December 10 marks the 60th anniversary of the adoption of the Universal Declaration of Human Rights (UDHR). This is an historic and foundational document. It is secular but receives extremely wide support from different political, religious and non-religious trends. It arose in part as a reaction to the horrors and violence of the Second World war – particularly the Holocaust. But it has also been an inspiration for moral and social progress throughout the world – intermittent and unreliable as that has been.
AC Grayling is currently blogging in the Guardian on the UDHR – one article a day until December 10 (see AC Graylings articles on the UDHR). As always, his comments are worth reading.
Posted in belief, politics
Tagged AC Grayling, Ayan Hirshi Ali, freedom of expression, human rights, Human Rights Council, Infidel, interfaith dialogue, Jewel of Medina, King Abdullah, Satanic Verses, Saudi Arabia, UN, Universal Declaration of Human Rights
It worries me that as we approach the 60th anniversary of the the proclamation of the Universal Declaration of Human Rights the world seems to be facing a new threat to freedom of expression. This freedom is basic in democratic societies. It’s also vital to exposing, and overcoming, violations of human rights throughout the world.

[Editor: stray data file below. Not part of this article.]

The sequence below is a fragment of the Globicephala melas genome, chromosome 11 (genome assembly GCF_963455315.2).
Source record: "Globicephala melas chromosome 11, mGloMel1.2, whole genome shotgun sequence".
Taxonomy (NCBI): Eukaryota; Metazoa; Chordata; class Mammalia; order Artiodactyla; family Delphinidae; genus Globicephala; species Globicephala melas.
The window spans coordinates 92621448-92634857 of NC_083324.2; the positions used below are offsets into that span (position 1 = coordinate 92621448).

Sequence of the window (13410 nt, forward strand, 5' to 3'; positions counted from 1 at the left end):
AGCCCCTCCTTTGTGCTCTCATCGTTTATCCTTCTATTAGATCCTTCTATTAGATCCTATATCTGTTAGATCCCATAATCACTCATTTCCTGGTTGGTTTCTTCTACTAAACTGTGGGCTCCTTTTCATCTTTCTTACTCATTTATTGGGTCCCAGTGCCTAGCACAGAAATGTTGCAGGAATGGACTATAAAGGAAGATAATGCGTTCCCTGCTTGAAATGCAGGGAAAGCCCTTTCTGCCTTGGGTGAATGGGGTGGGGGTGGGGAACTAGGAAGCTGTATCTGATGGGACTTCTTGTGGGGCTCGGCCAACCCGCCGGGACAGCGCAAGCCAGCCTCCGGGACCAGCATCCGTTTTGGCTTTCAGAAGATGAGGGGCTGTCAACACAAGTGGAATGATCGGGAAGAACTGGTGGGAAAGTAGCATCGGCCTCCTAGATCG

I have commented before about attempts by some international Islamic organisations to restrict freedom of expression when it comes to issues involving violation of human rights in Islamic countries. This has extended to preventing criticism of religion in UN organisations. Other religions have extended a degree of support for this position internationally, and within some European countries.
Posted in Christianity, human rights, interfaith, Islam, Jewish, politics, religion, supernatural, superstition, terrorism, tradition, Uncategorized
Tagged Amman, censorship, Danish cartoons, defamation of religions, Denmark, Fitna, Geert Wilder, Holland, Human Rights Council, Jordan, Muhummad, United Nations, Universal Declaration of Human Rights